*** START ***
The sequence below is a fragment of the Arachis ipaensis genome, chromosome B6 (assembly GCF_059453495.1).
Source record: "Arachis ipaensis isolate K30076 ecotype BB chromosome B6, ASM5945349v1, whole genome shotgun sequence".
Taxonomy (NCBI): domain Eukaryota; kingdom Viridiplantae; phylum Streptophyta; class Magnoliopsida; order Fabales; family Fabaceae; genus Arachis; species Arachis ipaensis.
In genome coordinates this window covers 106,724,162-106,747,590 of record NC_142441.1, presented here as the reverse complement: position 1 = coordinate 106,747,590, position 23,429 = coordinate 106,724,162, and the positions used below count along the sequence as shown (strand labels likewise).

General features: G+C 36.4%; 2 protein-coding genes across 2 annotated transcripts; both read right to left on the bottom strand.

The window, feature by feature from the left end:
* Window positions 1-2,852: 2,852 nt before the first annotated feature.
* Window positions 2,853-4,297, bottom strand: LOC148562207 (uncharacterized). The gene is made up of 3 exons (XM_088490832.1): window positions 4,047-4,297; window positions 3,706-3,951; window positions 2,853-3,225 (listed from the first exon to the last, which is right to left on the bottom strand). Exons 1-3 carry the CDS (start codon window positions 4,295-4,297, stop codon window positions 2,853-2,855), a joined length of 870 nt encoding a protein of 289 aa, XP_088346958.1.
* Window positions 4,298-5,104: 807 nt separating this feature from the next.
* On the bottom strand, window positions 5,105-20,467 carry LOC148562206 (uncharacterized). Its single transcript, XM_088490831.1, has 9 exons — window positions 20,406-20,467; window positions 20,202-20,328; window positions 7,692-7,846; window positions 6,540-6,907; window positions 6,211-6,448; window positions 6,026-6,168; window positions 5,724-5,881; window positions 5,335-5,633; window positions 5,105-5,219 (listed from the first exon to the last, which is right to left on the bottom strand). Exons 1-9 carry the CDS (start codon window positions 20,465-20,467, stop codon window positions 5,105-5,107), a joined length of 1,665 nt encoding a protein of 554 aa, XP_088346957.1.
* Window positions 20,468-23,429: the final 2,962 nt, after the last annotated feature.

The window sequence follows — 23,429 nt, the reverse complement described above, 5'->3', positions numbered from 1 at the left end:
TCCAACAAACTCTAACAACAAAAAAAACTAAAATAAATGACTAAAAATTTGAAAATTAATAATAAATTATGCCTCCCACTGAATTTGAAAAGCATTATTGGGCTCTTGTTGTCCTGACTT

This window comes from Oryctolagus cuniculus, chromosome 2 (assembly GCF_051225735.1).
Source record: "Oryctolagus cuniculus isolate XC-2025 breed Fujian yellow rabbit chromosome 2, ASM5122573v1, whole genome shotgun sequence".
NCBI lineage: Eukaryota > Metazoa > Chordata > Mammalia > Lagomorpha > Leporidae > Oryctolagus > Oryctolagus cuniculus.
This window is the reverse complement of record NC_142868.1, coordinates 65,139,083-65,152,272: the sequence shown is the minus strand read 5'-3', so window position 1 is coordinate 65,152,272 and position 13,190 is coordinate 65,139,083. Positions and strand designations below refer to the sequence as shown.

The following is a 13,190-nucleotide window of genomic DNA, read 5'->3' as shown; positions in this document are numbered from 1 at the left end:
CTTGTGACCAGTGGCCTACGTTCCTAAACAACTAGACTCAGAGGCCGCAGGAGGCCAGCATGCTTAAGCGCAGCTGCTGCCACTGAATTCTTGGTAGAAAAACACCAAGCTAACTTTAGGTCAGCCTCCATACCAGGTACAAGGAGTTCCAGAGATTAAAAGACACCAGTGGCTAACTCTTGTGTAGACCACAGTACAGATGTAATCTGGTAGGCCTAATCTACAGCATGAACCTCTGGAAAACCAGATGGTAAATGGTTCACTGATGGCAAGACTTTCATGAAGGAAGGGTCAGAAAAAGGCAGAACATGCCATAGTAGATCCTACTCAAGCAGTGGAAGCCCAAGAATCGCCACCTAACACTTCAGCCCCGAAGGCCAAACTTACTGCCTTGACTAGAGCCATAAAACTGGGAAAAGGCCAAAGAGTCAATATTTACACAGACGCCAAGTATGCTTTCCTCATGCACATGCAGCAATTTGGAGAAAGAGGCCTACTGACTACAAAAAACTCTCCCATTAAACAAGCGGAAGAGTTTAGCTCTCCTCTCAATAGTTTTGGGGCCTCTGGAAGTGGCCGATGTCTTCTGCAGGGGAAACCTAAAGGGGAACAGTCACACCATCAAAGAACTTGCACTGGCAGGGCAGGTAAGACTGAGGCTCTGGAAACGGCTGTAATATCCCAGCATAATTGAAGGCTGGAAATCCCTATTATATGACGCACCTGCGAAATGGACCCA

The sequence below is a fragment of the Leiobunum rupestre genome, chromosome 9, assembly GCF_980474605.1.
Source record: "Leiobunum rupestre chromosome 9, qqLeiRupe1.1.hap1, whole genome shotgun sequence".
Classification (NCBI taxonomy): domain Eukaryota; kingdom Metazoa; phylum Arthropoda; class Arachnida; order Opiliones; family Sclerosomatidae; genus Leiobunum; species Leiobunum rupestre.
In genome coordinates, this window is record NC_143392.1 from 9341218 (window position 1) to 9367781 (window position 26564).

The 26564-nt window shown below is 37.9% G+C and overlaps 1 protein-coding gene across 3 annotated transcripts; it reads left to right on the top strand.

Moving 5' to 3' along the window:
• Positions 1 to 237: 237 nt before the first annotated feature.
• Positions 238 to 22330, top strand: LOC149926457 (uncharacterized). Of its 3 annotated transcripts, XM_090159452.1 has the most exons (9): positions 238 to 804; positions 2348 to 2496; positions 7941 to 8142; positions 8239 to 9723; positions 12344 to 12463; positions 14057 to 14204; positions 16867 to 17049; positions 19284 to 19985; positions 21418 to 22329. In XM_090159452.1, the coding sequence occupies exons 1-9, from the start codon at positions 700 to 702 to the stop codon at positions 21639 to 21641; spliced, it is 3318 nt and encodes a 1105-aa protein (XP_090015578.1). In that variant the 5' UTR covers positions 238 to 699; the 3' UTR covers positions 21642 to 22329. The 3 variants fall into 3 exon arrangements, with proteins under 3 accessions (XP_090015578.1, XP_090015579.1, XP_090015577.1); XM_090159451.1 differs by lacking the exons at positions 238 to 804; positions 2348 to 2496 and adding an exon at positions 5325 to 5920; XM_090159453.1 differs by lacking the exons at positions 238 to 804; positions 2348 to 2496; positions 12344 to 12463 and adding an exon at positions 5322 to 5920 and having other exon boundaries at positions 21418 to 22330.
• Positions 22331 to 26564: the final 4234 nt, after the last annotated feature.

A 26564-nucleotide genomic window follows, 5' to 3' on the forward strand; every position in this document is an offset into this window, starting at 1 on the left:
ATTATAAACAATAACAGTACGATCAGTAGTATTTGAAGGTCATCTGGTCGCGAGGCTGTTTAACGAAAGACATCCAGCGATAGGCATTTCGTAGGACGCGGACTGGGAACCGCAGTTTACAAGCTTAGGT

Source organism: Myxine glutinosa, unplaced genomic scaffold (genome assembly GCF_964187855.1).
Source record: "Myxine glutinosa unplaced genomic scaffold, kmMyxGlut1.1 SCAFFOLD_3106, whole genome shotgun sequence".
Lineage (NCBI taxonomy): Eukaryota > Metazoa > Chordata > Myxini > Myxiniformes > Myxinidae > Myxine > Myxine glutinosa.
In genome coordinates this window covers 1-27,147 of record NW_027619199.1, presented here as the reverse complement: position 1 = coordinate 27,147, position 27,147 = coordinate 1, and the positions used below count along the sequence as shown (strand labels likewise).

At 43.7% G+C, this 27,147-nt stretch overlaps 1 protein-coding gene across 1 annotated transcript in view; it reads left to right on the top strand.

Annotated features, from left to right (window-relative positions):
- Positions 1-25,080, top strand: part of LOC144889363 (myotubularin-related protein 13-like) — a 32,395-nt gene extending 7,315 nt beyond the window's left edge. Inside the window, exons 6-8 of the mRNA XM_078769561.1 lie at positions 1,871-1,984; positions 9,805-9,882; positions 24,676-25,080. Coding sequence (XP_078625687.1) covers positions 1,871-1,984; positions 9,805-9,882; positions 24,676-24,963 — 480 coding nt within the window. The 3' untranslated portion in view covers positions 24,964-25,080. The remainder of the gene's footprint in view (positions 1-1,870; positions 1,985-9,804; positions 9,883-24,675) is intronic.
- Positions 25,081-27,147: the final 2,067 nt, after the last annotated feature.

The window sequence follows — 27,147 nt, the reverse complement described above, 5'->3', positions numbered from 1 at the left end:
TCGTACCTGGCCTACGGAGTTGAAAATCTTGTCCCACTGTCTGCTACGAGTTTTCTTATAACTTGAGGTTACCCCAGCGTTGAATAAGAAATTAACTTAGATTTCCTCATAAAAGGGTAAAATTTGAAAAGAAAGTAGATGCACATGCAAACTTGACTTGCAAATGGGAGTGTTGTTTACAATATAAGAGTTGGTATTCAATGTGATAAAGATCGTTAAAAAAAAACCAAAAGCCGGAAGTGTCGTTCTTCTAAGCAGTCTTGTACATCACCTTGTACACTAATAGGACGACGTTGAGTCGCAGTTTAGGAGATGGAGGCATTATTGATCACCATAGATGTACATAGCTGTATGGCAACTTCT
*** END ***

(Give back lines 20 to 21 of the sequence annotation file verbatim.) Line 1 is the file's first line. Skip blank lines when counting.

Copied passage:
The sequence below is a fragment of the Leiobunum rupestre genome, chromosome 9, assembly GCF_980474605.1.
Source record: "Leiobunum rupestre chromosome 9, qqLeiRupe1.1.hap1, whole genome shotgun sequence".